Mike Adams

Just when I thought I had seen it all, I realized I haven?t. I hope you?ll pardon my deflated tone as the realization came just a few minutes ago.

As I was walking through the hall to check my mail (minding my own business, as usual) a flyer on one of my ?colleagues?? doors caught my eye.  In big, bold letters it read: God is not a Republican or a Democrat.

At first, the flyer appeared to express an opinion with which I agreed. That was until I kept reading and discovered the real point of the flyer. After quoting Jerry Falwell and Pat Robertson (the usual whipping boys of the irreligious left), it went on to say that ?These leaders of the Religious Right mistakenly claim that God has taken a side in this election, and that Christians should only vote for George W. Bush.?

In other words, those radical members of the religious right think that God endorses Bush, when He doesn?t really endorse either candidate. That?s all the flyer was saying, right? Wrong.

Claiming not to be ?single issue voters? (read: simple-minded members of the religious right), the authors of the ?God is not a Republican or a Democrat? flyer went on to detail the ?complexity? of their political beliefs after warning readers that partisan politics and religion make for ?bad theology and dangerous religion.?

The authors of the flyer also stated that they ?believe that poverty-caring for the poor and vulnerable-is a religious issue.? So they urged readers to ask themselves whether ?the candidates' budget and tax policies reward the rich or show compassion for poor families? and whether ?their foreign policies include fair trade and debt cancellation for the poorest countries.? Just to make sure that people avoid ?the exploitation of religion or our congregations for partisan political purposes? they finished the paragraph with a couple of recommended Bible verses (Matthew 25:35-40, Isaiah 10:1-2).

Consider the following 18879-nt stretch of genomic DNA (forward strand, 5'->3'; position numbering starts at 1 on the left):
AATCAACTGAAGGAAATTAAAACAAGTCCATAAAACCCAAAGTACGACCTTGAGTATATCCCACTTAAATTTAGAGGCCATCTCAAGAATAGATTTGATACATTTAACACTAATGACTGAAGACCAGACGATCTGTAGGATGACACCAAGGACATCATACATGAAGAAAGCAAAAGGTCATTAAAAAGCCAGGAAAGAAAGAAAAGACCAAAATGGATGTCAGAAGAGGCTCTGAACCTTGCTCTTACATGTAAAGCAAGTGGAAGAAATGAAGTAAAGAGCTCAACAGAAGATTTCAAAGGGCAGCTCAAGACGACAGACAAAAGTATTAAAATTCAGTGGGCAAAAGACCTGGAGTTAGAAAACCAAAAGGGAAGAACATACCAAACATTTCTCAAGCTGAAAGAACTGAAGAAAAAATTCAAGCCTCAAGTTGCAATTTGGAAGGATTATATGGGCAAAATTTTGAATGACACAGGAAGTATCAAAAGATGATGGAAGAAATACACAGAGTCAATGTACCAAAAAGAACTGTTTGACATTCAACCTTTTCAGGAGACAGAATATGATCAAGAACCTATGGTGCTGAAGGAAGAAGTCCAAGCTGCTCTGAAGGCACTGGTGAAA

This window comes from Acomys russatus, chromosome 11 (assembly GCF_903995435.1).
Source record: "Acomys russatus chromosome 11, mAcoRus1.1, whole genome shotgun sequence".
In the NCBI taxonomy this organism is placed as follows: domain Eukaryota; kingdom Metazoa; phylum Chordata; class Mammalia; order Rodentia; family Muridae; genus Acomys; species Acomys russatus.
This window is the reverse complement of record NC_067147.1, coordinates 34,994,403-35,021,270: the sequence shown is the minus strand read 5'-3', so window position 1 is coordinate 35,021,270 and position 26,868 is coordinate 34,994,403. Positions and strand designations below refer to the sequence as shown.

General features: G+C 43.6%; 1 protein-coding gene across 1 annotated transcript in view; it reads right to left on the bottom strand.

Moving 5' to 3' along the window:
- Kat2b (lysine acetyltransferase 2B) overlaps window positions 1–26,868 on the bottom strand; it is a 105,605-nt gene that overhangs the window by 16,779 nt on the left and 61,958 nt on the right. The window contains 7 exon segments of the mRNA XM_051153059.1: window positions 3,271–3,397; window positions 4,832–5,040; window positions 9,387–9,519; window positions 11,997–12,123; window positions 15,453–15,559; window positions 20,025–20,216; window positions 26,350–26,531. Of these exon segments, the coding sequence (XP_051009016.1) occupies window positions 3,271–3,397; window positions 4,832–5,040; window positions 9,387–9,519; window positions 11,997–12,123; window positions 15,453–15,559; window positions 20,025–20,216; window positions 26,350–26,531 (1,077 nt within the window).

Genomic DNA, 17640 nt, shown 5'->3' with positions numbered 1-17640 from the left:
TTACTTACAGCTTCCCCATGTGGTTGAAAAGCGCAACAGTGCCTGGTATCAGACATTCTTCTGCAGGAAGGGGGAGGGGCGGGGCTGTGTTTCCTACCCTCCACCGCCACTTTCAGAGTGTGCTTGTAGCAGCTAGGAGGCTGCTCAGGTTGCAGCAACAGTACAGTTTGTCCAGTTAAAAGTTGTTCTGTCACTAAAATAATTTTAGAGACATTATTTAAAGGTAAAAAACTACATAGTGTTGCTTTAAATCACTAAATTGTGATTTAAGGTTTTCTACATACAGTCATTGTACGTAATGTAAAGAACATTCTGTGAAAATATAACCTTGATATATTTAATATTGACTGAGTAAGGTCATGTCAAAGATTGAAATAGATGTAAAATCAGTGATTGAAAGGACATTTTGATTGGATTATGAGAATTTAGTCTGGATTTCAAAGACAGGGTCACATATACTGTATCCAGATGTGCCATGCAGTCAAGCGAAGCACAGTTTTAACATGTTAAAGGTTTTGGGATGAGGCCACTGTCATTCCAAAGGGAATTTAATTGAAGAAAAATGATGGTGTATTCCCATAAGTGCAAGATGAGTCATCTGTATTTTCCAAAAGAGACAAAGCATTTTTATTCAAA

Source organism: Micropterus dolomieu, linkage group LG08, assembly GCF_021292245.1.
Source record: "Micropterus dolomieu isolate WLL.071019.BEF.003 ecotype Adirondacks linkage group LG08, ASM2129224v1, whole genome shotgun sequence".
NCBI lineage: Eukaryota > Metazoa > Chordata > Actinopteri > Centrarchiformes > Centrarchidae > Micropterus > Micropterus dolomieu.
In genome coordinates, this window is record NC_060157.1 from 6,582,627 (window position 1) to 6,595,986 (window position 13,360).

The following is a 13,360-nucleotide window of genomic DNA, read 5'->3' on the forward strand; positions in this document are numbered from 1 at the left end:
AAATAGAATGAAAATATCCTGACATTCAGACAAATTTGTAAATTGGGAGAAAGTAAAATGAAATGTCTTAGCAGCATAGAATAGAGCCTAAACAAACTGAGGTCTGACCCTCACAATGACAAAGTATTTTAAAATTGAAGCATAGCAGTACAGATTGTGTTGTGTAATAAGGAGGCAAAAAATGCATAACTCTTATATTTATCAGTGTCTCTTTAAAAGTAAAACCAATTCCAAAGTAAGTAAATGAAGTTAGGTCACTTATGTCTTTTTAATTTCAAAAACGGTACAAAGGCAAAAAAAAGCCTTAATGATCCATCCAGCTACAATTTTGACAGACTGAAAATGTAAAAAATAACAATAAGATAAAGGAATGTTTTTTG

They went on to say that ?We believe that the environment-caring for God's earth-is a religious issue? and asked voters to consider whether ?the candidates' policies protect the creation or serve corporate interests that damage it.? Just to make sure that people avoid ?the exploitation of religion or our congregations for partisan political purposes? they finished the paragraph with a couple of recommended Bible verses (Genesis 2:15, Psalm 24:1).


Mike Adams

Mike Adams is a criminology professor at the University of North Carolina Wilmington and author of Letters to a Young Progressive: How To Avoid Wasting Your Life Protesting Things You Don't Understand.